Natural, medicated, homebirth, or hospital birth; you may still want a Doula.

A doula is not only trained or experienced in homebirth or unmedicated births. Doulas are trained to support women and their partners through many different birth experiences and situations. Every woman, even if she is planning a medicated labor and delivery, should learn comfort measures for labor, because you don’t arrive at the hospital and are immediately given an epidural. In fact, many care providers, even with planned epidurals, prefer to wait until a laboring woman has developed a regular labor pattern, which sometimes doesn’t occur until the onset of active labor, which is usually around 5 cm dilation. So what happens before 5 cm dilation? Comfort measures: walking, different positions, swaying, hydrotherapy, breathing, relaxation. All these comfort measures is what a doula is an expert in.

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2 Responses to Natural, medicated, homebirth, or hospital birth; you may still want a Doula.

  1. Wendi says:

    This is so true. My husband and I so wanted to have a natural child birth and though I read lots of books (Thinking Woman’s Guide the a Better Birth, Ina May’s Guide to Child Birth, and Spiritual Midwifery), I still had lots of questions. That is why my husband and I decided to hire a doula. Our doula not only helped us prepare for our birthing center birth, but she bonded with us and supported us. She met with us in our home many times before the birth of our son. She suggested positions to help me sleep better and get comfortable during my pregnancy, she helped us write our birth plan, she tried to prepare us for what the birth experience would be like, and when my labor and delivery got closer, she helped me practice positions and movements that would help progress the labor and give me some relief during contractions.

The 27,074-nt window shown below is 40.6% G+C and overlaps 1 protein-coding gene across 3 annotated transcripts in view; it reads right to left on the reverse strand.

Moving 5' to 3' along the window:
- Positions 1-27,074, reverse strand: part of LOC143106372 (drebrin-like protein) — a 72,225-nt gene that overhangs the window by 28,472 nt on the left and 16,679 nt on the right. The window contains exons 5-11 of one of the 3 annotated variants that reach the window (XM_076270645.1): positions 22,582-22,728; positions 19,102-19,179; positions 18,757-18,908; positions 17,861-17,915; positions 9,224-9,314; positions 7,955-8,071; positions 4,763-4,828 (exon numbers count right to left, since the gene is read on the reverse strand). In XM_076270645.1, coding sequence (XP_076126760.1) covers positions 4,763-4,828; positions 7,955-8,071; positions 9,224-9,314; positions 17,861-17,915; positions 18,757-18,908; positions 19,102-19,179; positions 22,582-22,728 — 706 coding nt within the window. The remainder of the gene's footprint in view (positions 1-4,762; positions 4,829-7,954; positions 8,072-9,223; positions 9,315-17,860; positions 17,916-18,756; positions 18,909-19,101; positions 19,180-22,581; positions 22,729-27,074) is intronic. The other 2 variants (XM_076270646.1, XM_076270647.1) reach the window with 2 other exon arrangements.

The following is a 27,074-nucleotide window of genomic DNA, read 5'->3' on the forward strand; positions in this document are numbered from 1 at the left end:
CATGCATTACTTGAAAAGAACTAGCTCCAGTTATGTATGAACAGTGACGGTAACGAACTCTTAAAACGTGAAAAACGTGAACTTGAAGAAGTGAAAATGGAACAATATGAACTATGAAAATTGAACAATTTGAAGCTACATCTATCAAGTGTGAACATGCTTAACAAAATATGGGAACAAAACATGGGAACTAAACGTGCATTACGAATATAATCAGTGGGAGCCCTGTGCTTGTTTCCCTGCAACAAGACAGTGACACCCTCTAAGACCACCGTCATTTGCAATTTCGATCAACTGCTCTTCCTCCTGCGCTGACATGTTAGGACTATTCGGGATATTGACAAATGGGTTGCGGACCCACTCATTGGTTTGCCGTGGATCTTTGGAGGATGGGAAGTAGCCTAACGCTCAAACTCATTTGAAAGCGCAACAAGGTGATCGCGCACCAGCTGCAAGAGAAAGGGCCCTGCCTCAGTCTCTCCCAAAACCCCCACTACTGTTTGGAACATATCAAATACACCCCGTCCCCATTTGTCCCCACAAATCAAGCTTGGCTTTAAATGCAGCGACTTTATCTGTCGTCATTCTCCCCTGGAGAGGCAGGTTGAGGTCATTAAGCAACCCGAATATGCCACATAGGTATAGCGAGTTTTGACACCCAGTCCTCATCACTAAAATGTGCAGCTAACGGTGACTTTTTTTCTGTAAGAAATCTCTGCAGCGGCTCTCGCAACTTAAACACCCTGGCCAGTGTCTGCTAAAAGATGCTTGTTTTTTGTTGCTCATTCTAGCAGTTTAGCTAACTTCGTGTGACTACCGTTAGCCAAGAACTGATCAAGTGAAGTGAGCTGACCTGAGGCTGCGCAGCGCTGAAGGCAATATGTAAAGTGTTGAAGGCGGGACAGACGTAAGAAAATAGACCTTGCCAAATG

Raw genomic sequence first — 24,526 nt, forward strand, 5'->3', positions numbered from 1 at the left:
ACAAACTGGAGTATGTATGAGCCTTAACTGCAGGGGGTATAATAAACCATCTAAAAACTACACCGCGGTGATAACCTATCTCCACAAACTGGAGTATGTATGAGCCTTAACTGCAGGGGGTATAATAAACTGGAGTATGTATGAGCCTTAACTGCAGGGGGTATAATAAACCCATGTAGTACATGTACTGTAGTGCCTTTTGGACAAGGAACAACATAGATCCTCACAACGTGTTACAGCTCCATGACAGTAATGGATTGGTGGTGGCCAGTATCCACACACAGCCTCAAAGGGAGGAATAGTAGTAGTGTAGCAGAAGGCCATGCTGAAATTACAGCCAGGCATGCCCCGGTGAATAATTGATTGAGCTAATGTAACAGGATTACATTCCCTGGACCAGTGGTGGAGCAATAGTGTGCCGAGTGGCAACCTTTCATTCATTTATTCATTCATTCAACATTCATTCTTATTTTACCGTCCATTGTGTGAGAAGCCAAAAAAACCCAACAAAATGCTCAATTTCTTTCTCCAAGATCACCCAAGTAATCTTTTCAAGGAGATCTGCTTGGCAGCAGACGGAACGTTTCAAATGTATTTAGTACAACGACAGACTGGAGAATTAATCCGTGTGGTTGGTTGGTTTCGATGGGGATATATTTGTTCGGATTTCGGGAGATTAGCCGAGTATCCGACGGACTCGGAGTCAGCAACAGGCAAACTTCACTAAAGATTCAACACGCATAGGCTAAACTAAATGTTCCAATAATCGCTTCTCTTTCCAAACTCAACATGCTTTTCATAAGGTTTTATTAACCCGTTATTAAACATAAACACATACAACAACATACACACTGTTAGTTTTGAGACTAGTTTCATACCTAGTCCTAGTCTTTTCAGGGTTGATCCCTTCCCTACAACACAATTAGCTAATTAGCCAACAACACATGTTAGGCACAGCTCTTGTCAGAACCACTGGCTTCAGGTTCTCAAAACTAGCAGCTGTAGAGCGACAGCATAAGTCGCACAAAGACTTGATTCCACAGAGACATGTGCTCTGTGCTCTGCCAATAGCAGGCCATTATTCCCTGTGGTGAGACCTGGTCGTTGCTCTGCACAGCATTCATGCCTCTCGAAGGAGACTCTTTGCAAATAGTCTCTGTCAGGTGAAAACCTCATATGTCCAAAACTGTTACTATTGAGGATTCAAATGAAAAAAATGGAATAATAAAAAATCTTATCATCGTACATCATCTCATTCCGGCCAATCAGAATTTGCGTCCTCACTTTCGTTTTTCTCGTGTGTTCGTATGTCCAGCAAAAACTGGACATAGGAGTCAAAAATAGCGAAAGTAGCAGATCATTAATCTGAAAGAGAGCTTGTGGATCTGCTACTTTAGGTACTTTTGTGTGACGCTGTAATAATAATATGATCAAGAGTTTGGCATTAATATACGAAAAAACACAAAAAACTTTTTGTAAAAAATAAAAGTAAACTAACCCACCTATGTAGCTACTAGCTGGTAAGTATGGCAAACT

My husband and I were so happy to have her with us not only because she had become a friend, but because her experience was invaluable. My husband was able to be a support partner both physically and emotionally without the stress of being everything I needed. He knew that Marva was going to take care of us and that all he had to do was focus on me. Our doula gave us that opportunity. Because she was there, I knew I didn’t have to worry about being rushed, making decisions I knew that I wasn’t ready to make, or dealing with medical staff (though my midwives were wonderful). She was my mediator.
    Also, she came to our home when my contractions were 5 minutes apart to help us figure out when to go to the birthing center. She knew we didn’t want to go too early and I knew that I wouldn’t be able to make that kind of decision while dealing with contractions. Finally, our doula gave us confidence. She prepared us the best way possible and then guided us through each contraction and each push til our baby boy was in my arms. I know I wouldn’t have been able to have a natural child brith without her. I would have given up. She helped me get what I wanted.
    I would recommend a doula to be a part of every birth, not just natural births. A doula is the mom and dad’s mediator. A doula will ensure that the mom and dad have he space and time to make tough decisions. It is not the mom or dad’s job to fight with hospital staff for the right to have a birth the way they want to. A doula can also free up the dad (the way our doula did) to be an emotional support to the mom without fearing that he is going to do something wrong. The doula is there every step of the way if only to slow your breathing and keep you on track, reminding you that you have the power to do this and that you will have your baby when this is over. Having a constant reminder of that goal is a great motivator. Doula’s have the experience and passion to make every birth exactly what you want. They are a great resource.
    Go Annie!!!! (sorry i wrote so much, i’m kinda passionate about this stuff too)

  2. Annie says:

    Just a note expounding on ‘dealing with medical staff’ comment. As doulas, the scope of our practice does not include mediating between laboring mothers, their partners and their care providers. We encourage partners, and remind clients of their priorities, and benefits and risks of suggested procedures. This can be a gray area for some, and in some instances doulas and midwives or doctors may have great relationships in which communication is free and open about labor and birth progress. Yet, in most hospital settings doulas may or may not have worked with the care providers (nurses, doctors) before. Women and their partners must make their own decisions and communicate with their care providers. Doulas can be privy to conversations, and remind clients of their priorities and birth plans, but do not speak to doctors or midwives on behalf of their clients. For more details/clarification on this, please ask!

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